The first author of this work, Seisuke Sugitomo, belongs to Epic Partners Investments Co., Ltd. The second author of this work, Keiichi Maeta, belongs to the Graduate School of Mathematical Sciences, the University of Tokyo.

We review the reconstruct theory according to [

Analysis of irregular time series signals observed in nature has been studied as “chaos time series analysis”. In order to analyze irregular time series data from the viewpoint of deterministic dynamical systems, it is necessary to reconstruct the attractors [

The most common method of attractor reconstruction is the reconstruction using the delay attractor.

The delay attractor is a reconstructed attractor of a dynamical system using the delay coordinate system ( x k ( t ) , x k ( t + τ ) , x k ( t + 2 τ ) , ⋯ ) with respect to a certain variable x k ( t ) (t is time and τ is an interval.).

If the dimension of the delay coordinate system is larger than a certain level, there is an embedding Φ into the reconstructed attractor M from the original attractor of the dynamical system according to Takens’ embedding theorem [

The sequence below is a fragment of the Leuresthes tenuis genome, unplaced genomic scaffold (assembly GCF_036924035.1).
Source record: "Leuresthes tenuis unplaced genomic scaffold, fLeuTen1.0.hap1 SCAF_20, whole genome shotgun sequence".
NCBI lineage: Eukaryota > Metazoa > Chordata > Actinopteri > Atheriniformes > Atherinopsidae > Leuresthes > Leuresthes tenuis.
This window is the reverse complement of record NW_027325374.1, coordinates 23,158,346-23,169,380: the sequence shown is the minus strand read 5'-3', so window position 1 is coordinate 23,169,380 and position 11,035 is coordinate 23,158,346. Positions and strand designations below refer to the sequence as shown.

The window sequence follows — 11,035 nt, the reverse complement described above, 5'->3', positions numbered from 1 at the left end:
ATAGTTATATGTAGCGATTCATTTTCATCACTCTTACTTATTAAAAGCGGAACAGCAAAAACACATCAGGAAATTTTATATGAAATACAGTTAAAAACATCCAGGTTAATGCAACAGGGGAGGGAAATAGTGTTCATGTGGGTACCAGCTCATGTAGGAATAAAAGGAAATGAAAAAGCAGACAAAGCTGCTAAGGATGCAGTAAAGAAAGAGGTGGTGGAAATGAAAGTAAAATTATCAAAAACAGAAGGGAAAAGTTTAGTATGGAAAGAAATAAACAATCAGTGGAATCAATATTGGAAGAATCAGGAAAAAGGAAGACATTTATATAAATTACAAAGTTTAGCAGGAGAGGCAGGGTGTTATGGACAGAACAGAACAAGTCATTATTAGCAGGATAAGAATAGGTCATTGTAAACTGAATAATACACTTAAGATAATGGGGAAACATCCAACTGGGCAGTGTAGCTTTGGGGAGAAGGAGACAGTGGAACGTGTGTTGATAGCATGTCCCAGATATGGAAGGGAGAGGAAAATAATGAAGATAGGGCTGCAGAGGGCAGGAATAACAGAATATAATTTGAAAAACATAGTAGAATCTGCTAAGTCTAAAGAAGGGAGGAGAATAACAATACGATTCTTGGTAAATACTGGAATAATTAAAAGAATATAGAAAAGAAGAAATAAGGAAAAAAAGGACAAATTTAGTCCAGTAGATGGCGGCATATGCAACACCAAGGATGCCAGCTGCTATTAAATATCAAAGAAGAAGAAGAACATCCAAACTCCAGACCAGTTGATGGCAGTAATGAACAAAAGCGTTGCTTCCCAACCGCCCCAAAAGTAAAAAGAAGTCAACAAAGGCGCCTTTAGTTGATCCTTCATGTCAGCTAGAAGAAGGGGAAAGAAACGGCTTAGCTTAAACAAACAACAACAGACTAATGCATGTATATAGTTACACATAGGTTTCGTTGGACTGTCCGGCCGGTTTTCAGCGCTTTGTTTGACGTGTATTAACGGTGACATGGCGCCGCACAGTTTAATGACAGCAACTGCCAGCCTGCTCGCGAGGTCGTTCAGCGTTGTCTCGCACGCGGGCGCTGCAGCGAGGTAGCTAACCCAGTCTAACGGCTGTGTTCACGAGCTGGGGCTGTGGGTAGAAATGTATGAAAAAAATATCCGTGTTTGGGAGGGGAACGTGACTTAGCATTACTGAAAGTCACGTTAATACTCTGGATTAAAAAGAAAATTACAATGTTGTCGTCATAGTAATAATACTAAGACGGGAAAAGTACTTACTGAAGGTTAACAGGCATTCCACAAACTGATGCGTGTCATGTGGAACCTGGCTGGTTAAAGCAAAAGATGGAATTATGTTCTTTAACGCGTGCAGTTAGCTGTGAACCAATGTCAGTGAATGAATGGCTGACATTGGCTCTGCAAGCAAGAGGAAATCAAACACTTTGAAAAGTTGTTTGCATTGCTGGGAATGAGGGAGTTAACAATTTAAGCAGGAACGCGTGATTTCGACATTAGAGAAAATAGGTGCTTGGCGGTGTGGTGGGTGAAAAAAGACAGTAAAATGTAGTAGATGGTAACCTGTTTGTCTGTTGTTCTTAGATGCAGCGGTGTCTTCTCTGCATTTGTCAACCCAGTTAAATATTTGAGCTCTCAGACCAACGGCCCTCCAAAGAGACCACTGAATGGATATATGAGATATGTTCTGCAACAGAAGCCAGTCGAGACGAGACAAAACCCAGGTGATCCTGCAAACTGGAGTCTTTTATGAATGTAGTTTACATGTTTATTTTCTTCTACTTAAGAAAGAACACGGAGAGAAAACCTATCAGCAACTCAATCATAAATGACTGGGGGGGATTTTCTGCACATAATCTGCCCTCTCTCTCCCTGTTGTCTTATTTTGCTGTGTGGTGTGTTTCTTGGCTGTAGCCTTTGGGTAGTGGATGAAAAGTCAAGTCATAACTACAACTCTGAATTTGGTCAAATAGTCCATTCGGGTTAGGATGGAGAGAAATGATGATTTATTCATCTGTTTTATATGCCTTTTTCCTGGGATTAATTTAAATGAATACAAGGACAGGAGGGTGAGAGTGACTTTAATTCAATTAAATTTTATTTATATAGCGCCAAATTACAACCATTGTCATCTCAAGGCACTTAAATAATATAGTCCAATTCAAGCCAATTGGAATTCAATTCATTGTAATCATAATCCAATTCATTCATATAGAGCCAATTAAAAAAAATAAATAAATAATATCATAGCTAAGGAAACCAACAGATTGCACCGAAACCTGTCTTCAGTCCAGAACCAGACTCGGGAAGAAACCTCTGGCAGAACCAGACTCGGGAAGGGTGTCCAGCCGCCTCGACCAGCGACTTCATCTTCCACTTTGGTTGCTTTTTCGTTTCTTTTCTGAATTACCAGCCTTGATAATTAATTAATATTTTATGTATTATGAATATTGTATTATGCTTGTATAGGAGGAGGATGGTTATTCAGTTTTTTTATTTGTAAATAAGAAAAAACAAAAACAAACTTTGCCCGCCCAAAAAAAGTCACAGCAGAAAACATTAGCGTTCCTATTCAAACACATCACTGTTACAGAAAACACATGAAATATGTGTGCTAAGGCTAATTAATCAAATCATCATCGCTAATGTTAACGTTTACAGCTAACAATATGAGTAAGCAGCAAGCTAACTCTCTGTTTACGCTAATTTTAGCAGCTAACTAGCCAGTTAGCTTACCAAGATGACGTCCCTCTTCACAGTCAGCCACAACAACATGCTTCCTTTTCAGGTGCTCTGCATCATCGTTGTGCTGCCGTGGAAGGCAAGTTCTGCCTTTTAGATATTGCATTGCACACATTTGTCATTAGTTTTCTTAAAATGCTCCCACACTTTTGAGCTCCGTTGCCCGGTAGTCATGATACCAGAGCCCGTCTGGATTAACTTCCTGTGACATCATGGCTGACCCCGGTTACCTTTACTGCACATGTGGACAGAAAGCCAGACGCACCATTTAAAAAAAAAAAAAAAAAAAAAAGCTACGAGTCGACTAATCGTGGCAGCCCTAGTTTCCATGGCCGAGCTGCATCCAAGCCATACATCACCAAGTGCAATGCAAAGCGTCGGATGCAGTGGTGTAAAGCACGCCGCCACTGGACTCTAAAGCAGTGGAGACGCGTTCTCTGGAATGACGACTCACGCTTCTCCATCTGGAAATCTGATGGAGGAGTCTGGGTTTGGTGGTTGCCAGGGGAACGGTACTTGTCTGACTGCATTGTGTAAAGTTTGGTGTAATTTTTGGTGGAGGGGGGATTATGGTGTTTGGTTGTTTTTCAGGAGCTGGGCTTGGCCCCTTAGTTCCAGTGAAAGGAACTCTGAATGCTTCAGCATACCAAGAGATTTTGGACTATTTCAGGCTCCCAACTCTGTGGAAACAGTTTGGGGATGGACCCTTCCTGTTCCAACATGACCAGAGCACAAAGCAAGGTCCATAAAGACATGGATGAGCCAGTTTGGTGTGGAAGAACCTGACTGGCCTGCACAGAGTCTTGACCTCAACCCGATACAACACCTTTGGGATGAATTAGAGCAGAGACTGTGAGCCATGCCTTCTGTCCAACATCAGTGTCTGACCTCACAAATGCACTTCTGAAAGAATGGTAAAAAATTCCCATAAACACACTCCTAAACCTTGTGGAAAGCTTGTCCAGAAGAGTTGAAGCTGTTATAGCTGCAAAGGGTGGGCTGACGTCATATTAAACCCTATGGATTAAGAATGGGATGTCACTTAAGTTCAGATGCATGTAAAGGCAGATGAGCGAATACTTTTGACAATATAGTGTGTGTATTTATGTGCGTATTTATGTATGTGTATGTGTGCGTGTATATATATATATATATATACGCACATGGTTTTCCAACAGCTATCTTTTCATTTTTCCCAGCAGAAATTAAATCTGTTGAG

On the other hand, the non-delay attractor is a reconstructed attractor of dynamical system using randomly select m valuables from { x i ( t ) } (m is the same number as the dimension of the delay coordinate system) and the coordinate system composed of them ( x i 1 ( t ) , x i 2 ( t ) , ⋯ , x i m ( t ) ) . There is also an embedding Γ from the original attractor to the reconstructed attractor N ( [

Randomly distributed embedding method is the method proposed by Aihara et al. [

First, we reconstruct the delay attractor and the non-delay attractor with respect to the observation data x i ( t ) , ( i = 1 , 2 , ⋯ , n ) .